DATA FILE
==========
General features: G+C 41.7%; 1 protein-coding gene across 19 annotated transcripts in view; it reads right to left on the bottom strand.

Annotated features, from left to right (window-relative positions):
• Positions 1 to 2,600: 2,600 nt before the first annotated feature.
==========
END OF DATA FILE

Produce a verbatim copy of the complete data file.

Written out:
General features: G+C 41.7%; 1 protein-coding gene across 19 annotated transcripts in view; it reads right to left on the bottom strand.

Annotated features, from left to right (window-relative positions):
• Positions 1 to 2,600: 2,600 nt before the first annotated feature.